George Will on the American Idea

by Don Boudreaux on October 16, 2007

in History, Media, Politics

The Atlantic asked several prominent people to offer their thoughts on the meaning of "the American idea."  Lots of ideas that are as mistaken as they are trite are served up by bright and talented people — such as John Updike and E.O. Wilson, each of whom warns that our materialistic way of life is causing us to run out of resources, and that we must alter our behavior if we’re to survive.  (Geez, I miss Julian Simon.)

George Will, in contrast, delivers wise counsel:

It is a good and very American idea to avoid the definite article in
locutions like “the American idea.” “The”? There are many American
ideas pertaining to liberty under a constitutional government of
limited, delegated, and enumerated powers. The best of these ideas can
be found in the Federalist Papers, which are agreeably untainted by
monomania.

It has been often said that any idea is dangerous if it is a
person’s only idea. Talk about “the” American idea is dangerous because
it often is a precursor to, and an excuse for, the missionary impulse
that sleeps lightly, when it sleeps at all, in many Americans. After
all, if the essence of America can be distilled to a single idea, it
must be supremely important, and there might be a moral imperative to
export it.

In 1990, with the collapse of the Berlin Wall still reverberating
around the world, Jeane Kirkpatrick wisely warned Americans: “There is
no mystical American ‘mission,’ or purpose to be ‘found’ independently
of the U.S. Constitution.” With the Cold War over, and the moral and
military mobilization it demanded no longer necessary, Kirkpatrick
wrote: “The time when America should bear such unusual burdens is past.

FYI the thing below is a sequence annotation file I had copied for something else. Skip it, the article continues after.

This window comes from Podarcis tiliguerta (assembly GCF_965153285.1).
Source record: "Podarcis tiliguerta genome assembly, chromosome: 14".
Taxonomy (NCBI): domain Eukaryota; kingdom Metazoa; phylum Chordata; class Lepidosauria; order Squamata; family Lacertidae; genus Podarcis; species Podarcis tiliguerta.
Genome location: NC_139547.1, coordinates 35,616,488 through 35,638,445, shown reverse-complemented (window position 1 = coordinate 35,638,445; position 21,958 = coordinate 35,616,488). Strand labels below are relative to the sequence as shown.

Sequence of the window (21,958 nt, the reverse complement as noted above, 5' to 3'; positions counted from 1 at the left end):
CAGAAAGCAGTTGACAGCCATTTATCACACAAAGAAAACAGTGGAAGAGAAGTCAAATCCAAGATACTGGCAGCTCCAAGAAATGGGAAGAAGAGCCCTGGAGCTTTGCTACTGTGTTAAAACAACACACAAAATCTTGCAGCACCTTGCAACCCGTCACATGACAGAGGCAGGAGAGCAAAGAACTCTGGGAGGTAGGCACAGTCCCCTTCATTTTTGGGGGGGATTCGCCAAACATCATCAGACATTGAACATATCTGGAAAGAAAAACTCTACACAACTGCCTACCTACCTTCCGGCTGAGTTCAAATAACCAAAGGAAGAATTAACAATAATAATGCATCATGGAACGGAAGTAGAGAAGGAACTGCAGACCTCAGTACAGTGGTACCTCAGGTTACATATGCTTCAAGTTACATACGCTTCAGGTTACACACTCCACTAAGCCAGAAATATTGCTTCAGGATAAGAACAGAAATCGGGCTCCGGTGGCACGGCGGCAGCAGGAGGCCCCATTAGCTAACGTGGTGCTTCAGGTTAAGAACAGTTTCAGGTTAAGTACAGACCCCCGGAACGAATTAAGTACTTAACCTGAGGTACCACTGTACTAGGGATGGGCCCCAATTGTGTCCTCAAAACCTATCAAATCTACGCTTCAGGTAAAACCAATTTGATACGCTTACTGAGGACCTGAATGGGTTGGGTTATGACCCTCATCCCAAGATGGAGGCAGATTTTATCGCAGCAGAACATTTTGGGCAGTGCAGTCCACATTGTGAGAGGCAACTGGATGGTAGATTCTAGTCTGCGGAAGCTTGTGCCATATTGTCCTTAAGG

With a return to ‘normal’ times, we can again become a normal nation.”

If, paradoxically, “the American idea” is that the definite article
is definitely inapposite in that phrase, then the greatest challenge to
it is the false idea that American patriotism is inextricably bound up
with the notion that being a normal nation is somehow beneath America’s
dignity. Belief in American exceptionalism is compatible with the idea
of American normality: Our nation is exceptionally well-founded
and exceptionally faithful to an exceptionally nuanced system of
prudential political axioms. But one of those axioms—it is the crux of
the Madisonian persuasion—is that no polity is exempt from the passions and failings that make governance problematic, always and everywhere.

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{ 3 comments }

vidyohs October 17, 2007 at 9:24 am

With a topic that opens so many avenues for discussion, I can't believe that I am first to comment.

This understanding expressed by George Will is the same that came to me during the early 60s, that there is no "American Dream", there are as many American Dreams as there are people. So, I agree that many are similar, but the "American Dream" can not be dictated or reduced to a single dream.

I learned that when I heard a politician pontificating on "The American Dream" that he was generally pandering to his audience, because what the politician talked on was never what I had in my mind and heart.

I see the American Idea in the same light, each of us see it in the same individual way as we see our personal "American Dream".

I can't wait to see the comments of others on this one.

Wojtek Grabski October 17, 2007 at 1:01 pm

I think comments might be few since this is quite the introspective post. It makes me wonder and appreciate the subtlety of the argument for plurality in all aspects life — and as a starting entrepreneur it reflects my own hard-learned lessons in the necessity of diversity.

Not to mention the vast array of consequences of diversity that translate directly from the natural sciences — for those with such interests I find this the most convincing argument against collectivist ideas.

SK Peterson October 17, 2007 at 6:47 pm

Reading this brought forth a remembrance of a corollary argument regarding Copland's "Fanfare for the Common Man". While it is a beautiful piece of music, the argument against it is that while Copland is attempting to celebrate a "common" man, no such entity exists in America.

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